By Colin Heintze
It was twenty years ago that Aldo came to this village. It was quite the event.
Usually we don’t get more than five or six travelers passing through our village every year, and not since the oaks were acorns has one been a knight. After Jenny moved in, nobody would visit us.
It was embarrassing knowing what we had become—a blank spot on the map. We had gotten the reputation of a place no traveler wanted to visit, and knew down to our marrow that Jenny was the reason for it. That’s why when Aldo came prancing in on his pretty charger we made a point of putting on our best shirts and coming out to say hullo.
The women were crowding around him like a flock of hens when he took off his helmet. He shook out long, amber locks that fell over shoulders I could have yoked my plough to. He wasn’t a heartbeat past twenty, his face fair as fresh snow.
Aldo dismounted and introduced himself. He bowed and held out a coin to whoever would board him for the night. We told him to put the money away, that we were good courteous folk and wouldn’t hear of accepting payment for our hospitality. Everyone except that scoundrel Ralf, who would have taken Aldo’s coin, and horse, and shirt off his back if given the chance.
I’d an extra room since my two youngest died, so everyone decided Aldo would pass the night at my cottage.
But, before I go on about Aldo, I should back up a bit and tell you about Jenny Green-Teeth.
No one knows how Jenny came to live in Erik’s pond. Most people agree it happened during the flood, that when the river receded it left something behind, something big and green and nasty.
A few weeks after the flood one of the village boys came racing through town. He was wailing and crying, looking white as a sheet and just about as sturdy. When we got him calm enough to speak, he told us that he and his sister had been playing by Erik’s pond when some green lady jumped out of the water and took his sister. Nobody was more shocked than Erik himself, and within minutes we’d grabbed our axes and bills and were marching to his farm.
The pond had taken a bad turn. Before the flood Erik kept it stocked with fish, but nothing lived there anymore, nothing except a crust of slimy pond-scum that bubbled and popped on the surface of the water.
The boy begged Erik not to approach the water, but Erik wouldn’t listen. The moment Erik’s foot fell on the bank, the water surged. A horrible, green woman came lunging out. Her arms were nearly the length of a man and her face had a bloated, fishy look to it. Broad, knobby hands wrapped around Erik’s neck and pulled him under. The pond-scum bubbled a little more than usual until Erik stopped kicking.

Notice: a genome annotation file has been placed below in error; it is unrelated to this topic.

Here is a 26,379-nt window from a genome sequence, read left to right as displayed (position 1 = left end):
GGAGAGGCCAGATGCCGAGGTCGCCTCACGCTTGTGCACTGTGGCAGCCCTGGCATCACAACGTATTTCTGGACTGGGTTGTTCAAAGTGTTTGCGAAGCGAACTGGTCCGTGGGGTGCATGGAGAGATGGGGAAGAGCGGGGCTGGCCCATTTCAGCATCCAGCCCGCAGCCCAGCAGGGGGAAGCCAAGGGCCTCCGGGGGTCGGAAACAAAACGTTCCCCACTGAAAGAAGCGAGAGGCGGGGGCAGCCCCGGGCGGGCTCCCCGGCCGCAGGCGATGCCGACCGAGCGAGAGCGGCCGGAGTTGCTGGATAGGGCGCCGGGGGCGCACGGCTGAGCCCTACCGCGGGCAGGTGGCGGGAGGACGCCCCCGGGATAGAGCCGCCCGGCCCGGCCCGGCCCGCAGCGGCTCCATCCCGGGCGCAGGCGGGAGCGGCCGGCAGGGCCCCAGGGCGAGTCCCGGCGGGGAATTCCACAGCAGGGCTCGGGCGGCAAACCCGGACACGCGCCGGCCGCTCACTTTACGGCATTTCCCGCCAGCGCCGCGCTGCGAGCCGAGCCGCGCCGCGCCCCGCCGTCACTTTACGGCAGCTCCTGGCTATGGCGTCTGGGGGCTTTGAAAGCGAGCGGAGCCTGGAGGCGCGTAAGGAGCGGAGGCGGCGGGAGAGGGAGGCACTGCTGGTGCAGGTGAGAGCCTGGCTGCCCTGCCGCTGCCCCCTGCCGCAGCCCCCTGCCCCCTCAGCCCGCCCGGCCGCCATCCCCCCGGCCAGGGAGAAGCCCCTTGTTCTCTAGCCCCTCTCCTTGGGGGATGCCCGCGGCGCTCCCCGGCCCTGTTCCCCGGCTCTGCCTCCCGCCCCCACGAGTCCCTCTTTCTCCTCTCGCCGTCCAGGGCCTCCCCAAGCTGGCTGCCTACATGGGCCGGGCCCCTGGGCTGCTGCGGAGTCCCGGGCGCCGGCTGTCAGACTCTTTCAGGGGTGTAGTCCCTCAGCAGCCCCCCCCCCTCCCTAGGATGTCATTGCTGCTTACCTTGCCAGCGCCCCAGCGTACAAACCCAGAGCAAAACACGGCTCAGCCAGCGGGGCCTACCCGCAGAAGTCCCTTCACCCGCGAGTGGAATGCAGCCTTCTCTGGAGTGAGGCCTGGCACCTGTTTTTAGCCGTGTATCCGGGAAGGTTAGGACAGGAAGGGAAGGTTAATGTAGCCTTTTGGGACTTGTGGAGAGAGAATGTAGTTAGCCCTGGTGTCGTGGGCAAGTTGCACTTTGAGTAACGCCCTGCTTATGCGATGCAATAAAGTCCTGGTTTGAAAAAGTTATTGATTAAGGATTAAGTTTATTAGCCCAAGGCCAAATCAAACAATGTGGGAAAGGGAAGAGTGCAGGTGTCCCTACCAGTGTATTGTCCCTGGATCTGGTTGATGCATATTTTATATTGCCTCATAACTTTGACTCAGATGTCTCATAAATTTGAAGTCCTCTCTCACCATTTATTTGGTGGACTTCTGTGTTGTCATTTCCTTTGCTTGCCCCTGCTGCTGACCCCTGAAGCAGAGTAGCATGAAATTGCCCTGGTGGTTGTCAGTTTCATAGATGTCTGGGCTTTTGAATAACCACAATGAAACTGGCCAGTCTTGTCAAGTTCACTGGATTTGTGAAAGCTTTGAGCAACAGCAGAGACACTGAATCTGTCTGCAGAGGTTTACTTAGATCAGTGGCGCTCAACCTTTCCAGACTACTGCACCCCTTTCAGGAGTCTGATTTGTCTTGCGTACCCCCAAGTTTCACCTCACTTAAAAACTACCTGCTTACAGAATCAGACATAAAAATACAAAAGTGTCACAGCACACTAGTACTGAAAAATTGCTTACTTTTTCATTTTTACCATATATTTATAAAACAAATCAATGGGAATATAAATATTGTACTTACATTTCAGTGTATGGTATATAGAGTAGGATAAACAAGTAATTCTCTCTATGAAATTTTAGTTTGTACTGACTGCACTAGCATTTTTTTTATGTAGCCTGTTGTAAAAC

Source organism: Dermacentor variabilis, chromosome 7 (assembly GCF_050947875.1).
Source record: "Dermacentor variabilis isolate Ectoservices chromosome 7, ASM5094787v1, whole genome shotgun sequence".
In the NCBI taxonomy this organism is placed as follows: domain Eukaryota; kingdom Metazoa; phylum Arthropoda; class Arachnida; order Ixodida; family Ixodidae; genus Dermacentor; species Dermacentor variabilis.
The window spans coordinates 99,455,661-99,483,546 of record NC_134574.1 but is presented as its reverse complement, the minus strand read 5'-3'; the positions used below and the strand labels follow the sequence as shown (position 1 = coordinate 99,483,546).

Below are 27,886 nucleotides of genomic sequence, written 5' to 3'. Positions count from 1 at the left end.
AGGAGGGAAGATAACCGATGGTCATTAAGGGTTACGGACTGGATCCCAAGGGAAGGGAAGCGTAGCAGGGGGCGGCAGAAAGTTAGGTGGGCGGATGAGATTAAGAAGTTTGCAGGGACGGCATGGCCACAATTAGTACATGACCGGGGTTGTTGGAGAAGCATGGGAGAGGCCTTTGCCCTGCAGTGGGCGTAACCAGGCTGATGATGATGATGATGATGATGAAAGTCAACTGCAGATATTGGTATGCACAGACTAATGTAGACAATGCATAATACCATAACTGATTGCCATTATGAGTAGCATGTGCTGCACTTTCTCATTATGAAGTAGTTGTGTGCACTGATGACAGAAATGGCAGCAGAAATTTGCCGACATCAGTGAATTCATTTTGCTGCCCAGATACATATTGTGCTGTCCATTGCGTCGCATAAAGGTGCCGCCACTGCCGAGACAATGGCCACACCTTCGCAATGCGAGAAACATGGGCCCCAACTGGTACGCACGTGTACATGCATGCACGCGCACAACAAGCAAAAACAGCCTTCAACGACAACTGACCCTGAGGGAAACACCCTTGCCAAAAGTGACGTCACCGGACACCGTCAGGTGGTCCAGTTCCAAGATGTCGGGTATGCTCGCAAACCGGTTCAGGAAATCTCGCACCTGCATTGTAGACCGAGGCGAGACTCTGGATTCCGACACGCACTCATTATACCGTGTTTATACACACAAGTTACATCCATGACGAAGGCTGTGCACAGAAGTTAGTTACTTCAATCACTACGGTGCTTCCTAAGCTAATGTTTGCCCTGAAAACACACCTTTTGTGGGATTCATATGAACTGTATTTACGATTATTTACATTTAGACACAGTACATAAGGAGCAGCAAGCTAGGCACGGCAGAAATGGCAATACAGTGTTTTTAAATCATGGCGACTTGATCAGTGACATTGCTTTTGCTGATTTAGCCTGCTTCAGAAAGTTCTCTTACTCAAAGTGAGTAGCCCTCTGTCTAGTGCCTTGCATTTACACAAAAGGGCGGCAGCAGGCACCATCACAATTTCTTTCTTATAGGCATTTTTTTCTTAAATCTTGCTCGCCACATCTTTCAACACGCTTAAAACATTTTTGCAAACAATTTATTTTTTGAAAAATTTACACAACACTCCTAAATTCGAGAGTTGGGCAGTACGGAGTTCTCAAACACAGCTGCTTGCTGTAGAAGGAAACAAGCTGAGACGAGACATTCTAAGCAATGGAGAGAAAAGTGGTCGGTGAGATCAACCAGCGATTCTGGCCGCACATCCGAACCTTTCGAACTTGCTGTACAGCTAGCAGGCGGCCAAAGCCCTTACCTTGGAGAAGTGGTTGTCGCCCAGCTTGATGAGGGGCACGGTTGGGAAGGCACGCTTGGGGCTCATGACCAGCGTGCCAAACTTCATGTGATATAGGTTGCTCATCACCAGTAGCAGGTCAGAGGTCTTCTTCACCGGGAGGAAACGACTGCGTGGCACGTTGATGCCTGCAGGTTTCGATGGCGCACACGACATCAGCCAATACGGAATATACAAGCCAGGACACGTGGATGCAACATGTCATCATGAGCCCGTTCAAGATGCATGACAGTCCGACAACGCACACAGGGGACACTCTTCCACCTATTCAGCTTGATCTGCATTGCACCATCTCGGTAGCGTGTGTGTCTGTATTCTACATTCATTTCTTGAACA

That’s when we knew we had a monster in our village. The boy buried his head in his mother’s skirts and sobbed about those horrible green teeth, so that’s what we called her: Jenny Green-teeth.
From then on everyone steered clear of Erik’s pond. Erik’s widow moved in with kin in Mayshire, and soon Erik’s farm had gone to nature. Thistles reached up to a man’s ears. Serpents weaved through their stalks like rabbits through their warrens. Except for a few boys that liked to throw rocks into Erik’s, or now I should say Jenny’s, pond, nobody went near the place.
Still, Jenny got her share of victims. A three-year-old girl got lost and wandered up to the pond. Her mother grabbed her just as Jenny sprang. Both pulled. The mother got her daughter, and Jenny got the girl’s arm. Years after, the girl swore she could feel pain in the missing arm, which we all figured was the times Jenny was gnawing on it somewhere under the water.
Then there was Heneric. Heneric was a mean, coarse fellow that kept the village up all hours with his drinking and carousing. One night he was boasting he could take any man in town. One of his friends suggested he try his luck with Jenny Green-Teeth.
“Ah, shut up, you,” Heneric said.
“Of course, if you think you can’t beat her…”
“Who says I can’t! I’m not afraid of nuthin’, not man or beast or even monster. Let’s go!”
His friend laughed and told Heneric he was merely jesting. But Heneric had made up his mind. In a few minutes he was parading through the streets, his friend begging him to turn back. A crowd of people came out and followed him to Erik’s farm. They held their breath as Heneric dipped a toe into the pond and launched a big glob of spit into the water. Nothing happened. Heneric started pacing around the banks, calling Jenny a coward and a fiend and other things I’ll not be repeating.
He carried on like that for a few hours until he’d shouted himself hoarse. By then, just about everyone in the village was watching. A few even clapped as Heneric put his hands on his knees and wheezed out a few more oaths.